3. Encourages compassion and love toward for those with same-sex attraction;
  4. Properly denounces hateful acts and thoughts as unworthy of Jesus' loving legacy;
  5. Offers hope, advice, spiritual resources and encouragement for those who are struggling with their religious identities and same sex attractions, and for parents, family and friends of those in that position.

A lot of hatred and resentment exists for no good reason on both sides of this issue; and those on both extremes who carry that hatred will never read this book in full. However, anyone who cares about this issue with an open mind -- no matter their orientation or opinion -- should read it word for word, start to finish. Even those deeply entrenched in the "gay Christian" ideology should read this, in the name of tolerance and respect for others' ideas. One may even come away with a healthy measure of skepticism about the beliefs he or she has developed.

The Things that Matter Most

by Cal Thomas

      RATING: * * * *
A conservative stalwart unabashedly fires away

One would imagine a heavy dose of rightward-leaning reasoning from Cal Thomas; and this definitely meets or exceeds expectations! Thomas' writing style is engaging, sensible, combative and logical all at once. This book as a whole is best described as an intelligent pep rally for conservative readers. Thomas tends to brandish common sense as a big, blunt hammer, as he covers topics ranging from divorce to free speech to promiscuity to abortion. I found this style refreshing; but its occasionally polemic tone is sure to anger the left-leaning reader. His humor is also much more prevalent in his columns than in this book. Some of the authors' views (e.g., on evolution and flag burning) are too far to the right even for me; and I am a card-carrying Republican National Committee member. Still, liberals can appreciate this book, as evident in the back cover quote from left-wing icon Edward Kennedy: "Cal Thomas usually says the far right thing instead of the right thing, but I like reading him anyway."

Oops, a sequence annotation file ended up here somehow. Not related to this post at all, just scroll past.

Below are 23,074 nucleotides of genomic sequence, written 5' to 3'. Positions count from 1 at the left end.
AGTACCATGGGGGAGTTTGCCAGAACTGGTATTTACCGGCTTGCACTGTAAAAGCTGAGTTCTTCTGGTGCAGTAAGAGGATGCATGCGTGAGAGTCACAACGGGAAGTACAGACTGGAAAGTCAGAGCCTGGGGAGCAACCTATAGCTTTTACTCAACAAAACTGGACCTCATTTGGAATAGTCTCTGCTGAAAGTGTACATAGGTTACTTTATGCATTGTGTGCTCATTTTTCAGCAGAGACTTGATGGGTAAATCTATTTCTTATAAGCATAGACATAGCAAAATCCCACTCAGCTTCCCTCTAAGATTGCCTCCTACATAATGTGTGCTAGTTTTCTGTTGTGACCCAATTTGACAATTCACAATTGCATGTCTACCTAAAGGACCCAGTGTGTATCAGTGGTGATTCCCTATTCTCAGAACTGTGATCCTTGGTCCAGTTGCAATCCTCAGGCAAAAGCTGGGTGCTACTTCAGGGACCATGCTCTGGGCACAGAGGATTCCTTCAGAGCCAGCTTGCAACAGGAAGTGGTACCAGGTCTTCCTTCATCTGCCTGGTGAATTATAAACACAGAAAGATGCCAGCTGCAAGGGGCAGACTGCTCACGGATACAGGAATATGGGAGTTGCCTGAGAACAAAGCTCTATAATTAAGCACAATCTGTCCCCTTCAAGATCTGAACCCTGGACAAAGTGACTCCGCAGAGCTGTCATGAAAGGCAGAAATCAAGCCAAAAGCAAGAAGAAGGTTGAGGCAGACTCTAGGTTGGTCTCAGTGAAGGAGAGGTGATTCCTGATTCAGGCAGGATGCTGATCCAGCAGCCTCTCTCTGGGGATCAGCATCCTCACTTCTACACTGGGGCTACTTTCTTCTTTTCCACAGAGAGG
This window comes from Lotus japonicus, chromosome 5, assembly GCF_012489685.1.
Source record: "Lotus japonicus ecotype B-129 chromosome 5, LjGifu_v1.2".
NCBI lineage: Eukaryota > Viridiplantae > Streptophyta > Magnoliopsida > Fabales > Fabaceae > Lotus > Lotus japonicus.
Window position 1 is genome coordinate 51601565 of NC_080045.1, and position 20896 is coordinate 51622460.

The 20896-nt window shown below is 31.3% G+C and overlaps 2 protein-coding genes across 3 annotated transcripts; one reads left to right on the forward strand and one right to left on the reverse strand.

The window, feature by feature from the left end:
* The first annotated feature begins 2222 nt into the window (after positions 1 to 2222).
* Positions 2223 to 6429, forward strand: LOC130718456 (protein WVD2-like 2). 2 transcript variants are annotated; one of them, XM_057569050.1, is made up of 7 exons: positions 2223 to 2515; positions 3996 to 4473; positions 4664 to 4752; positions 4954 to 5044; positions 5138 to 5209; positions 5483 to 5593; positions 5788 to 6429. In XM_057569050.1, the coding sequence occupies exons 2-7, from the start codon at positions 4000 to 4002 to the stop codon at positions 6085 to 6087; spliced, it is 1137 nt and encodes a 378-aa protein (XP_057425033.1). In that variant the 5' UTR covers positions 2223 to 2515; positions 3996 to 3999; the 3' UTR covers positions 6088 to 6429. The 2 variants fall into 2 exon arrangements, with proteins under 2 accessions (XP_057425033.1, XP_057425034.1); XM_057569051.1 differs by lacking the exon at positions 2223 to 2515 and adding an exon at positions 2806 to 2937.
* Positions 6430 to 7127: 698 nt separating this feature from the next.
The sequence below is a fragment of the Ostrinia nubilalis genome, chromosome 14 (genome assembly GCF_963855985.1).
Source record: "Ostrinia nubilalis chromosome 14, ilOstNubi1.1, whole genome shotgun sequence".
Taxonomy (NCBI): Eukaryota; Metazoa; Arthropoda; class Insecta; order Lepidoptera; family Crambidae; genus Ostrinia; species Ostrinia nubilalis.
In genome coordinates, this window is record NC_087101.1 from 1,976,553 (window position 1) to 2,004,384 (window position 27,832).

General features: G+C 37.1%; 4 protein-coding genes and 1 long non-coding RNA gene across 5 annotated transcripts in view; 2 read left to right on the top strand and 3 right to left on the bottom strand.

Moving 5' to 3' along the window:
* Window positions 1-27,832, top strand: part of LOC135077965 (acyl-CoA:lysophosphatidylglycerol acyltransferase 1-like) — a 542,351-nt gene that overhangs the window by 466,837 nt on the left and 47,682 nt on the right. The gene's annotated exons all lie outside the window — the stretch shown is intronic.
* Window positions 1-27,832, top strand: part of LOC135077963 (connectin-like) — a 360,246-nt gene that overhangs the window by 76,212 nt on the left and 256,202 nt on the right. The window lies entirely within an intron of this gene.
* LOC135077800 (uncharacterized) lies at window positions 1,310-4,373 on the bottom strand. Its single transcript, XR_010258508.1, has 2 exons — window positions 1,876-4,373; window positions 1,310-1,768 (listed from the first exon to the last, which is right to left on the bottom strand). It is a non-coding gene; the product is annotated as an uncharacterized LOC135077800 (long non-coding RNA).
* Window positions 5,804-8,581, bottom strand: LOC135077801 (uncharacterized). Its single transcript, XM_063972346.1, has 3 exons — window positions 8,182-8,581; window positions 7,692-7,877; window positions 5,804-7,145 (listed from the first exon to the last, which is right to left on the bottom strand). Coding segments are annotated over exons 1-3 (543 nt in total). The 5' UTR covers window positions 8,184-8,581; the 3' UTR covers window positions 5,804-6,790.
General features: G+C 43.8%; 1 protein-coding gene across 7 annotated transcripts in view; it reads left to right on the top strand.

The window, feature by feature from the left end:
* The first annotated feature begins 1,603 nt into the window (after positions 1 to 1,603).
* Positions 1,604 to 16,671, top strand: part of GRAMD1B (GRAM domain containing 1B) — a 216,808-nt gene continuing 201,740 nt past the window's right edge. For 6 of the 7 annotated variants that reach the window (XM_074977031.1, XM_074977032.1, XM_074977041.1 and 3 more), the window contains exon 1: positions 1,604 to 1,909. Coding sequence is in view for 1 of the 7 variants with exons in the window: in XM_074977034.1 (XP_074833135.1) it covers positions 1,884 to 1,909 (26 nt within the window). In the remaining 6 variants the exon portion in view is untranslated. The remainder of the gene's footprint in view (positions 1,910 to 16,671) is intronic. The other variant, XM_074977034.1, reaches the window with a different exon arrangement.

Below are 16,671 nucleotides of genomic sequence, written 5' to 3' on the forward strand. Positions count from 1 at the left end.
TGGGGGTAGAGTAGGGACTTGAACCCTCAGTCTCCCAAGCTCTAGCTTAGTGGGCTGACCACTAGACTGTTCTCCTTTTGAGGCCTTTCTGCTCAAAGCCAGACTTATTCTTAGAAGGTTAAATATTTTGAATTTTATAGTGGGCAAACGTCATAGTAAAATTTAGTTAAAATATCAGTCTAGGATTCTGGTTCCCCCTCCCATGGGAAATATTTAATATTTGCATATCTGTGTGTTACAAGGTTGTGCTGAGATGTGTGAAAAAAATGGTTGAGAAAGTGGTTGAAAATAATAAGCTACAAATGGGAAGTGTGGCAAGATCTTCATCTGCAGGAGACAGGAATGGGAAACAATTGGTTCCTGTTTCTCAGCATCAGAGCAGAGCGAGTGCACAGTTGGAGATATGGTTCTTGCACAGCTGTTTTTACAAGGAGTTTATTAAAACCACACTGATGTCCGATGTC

The book could have benefited greatly from more logical organization. Its chapter subjects appear randomly scattered, giving the reader good break-off points but little or no transition from one to another. However, almost every chapter topic can be used to illustrate one of these two themes: 1) the left's tendency to try to solve problems by throwing money at them, and 2) a massive ethical tranformation in popular society from individual responsibility to self-indulgence -- the true core of almost every problem we face. Though the book is several years old and out of print by now, its opinions and laments still ring familiar, for so many of his ideological targets remain disturbingly prominent.

The Tornado: Nature's Ultimate Windstorm

by Thomas P. Grazulis

      RATING: * * * *
Compact but thorough reference on tornadoes

In 1953, the University of Oklahoma Press launched its biggest seller to date with Tornadoes of the United States by Snowden D. Flora. For its era, it was unique -- a thorough, multifaceted but concise (194 pages) treatment of tornadoes, liberally sprinkled with photographs. Tom Grazulis, a friend, colleague in science and fellow tornado enthusiast, has created the same with a modern flavor: the first worthy successor to Flora's tome in 48 years.

Strongly reminiscent of Flora's framework, Grazulis effectively blends powerful personal anecdotes from tornado survivors with sharp graphics, summaries of the most recent scientific thinking on tornado development, and short synopses of tornado events through history. Grazulis explains and debunks tornado myths, including safety misconceptions like the suicidal tendency for people to hide beneath bridges in advance of a tornado. This work pays due attention and respect to the immense contributions of Ted Fujita without the undertone of hero worship in the author's previous book, Significant Tornadoes. The text is quite straightforward -- rightfully so -- about the inconsistencies, varying methods, and flat-out-wrongs in the "official" tornado database -- such as a deadly November 1989 New York downburst (as surveyed by Fujita) which remains on the records as a tornado. Without confusion, Grazulis covers tornado risk in several ways, thanks to his enormous database of significant (deadly and/or F2 or greater) tornadoes. Also, commendably, there is an entire chapter devoted to tornadoes outside the United States, which (from personal communication with author) played a big role in scuttling his original plans to adopt Flora's title for this book as well.